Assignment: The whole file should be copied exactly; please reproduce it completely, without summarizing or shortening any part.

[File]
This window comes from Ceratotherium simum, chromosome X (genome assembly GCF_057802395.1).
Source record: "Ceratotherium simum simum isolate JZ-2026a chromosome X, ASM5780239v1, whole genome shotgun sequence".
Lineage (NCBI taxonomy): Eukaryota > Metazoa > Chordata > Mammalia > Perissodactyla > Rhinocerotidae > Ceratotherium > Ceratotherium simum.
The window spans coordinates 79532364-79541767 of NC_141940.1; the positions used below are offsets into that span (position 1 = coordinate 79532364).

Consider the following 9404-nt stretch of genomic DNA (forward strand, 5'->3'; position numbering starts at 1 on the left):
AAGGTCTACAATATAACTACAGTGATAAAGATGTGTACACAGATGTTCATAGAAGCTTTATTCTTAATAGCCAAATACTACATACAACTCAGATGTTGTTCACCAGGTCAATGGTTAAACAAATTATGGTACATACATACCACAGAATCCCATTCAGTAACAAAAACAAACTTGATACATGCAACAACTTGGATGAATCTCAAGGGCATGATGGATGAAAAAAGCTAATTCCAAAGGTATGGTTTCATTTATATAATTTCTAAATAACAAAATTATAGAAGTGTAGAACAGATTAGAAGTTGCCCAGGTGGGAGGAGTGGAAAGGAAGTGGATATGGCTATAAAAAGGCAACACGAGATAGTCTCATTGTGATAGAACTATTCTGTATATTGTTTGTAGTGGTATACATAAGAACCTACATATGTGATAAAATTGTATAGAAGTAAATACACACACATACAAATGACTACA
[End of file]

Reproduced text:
This window comes from Ceratotherium simum, chromosome X (genome assembly GCF_057802395.1).
Source record: "Ceratotherium simum simum isolate JZ-2026a chromosome X, ASM5780239v1, whole genome shotgun sequence".
Lineage (NCBI taxonomy): Eukaryota > Metazoa > Chordata > Mammalia > Perissodactyla > Rhinocerotidae > Ceratotherium > Ceratotherium simum.
The window spans coordinates 79532364-79541767 of NC_141940.1; the positions used below are offsets into that span (position 1 = coordinate 79532364).

Consider the following 9404-nt stretch of genomic DNA (forward strand, 5'->3'; position numbering starts at 1 on the left):
AAGGTCTACAATATAACTACAGTGATAAAGATGTGTACACAGATGTTCATAGAAGCTTTATTCTTAATAGCCAAATACTACATACAACTCAGATGTTGTTCACCAGGTCAATGGTTAAACAAATTATGGTACATACATACCACAGAATCCCATTCAGTAACAAAAACAAACTTGATACATGCAACAACTTGGATGAATCTCAAGGGCATGATGGATGAAAAAAGCTAATTCCAAAGGTATGGTTTCATTTATATAATTTCTAAATAACAAAATTATAGAAGTGTAGAACAGATTAGAAGTTGCCCAGGTGGGAGGAGTGGAAAGGAAGTGGATATGGCTATAAAAAGGCAACACGAGATAGTCTCATTGTGATAGAACTATTCTGTATATTGTTTGTAGTGGTATACATAAGAACCTACATATGTGATAAAATTGTATAGAAGTAAATACACACACATACAAATGACTACA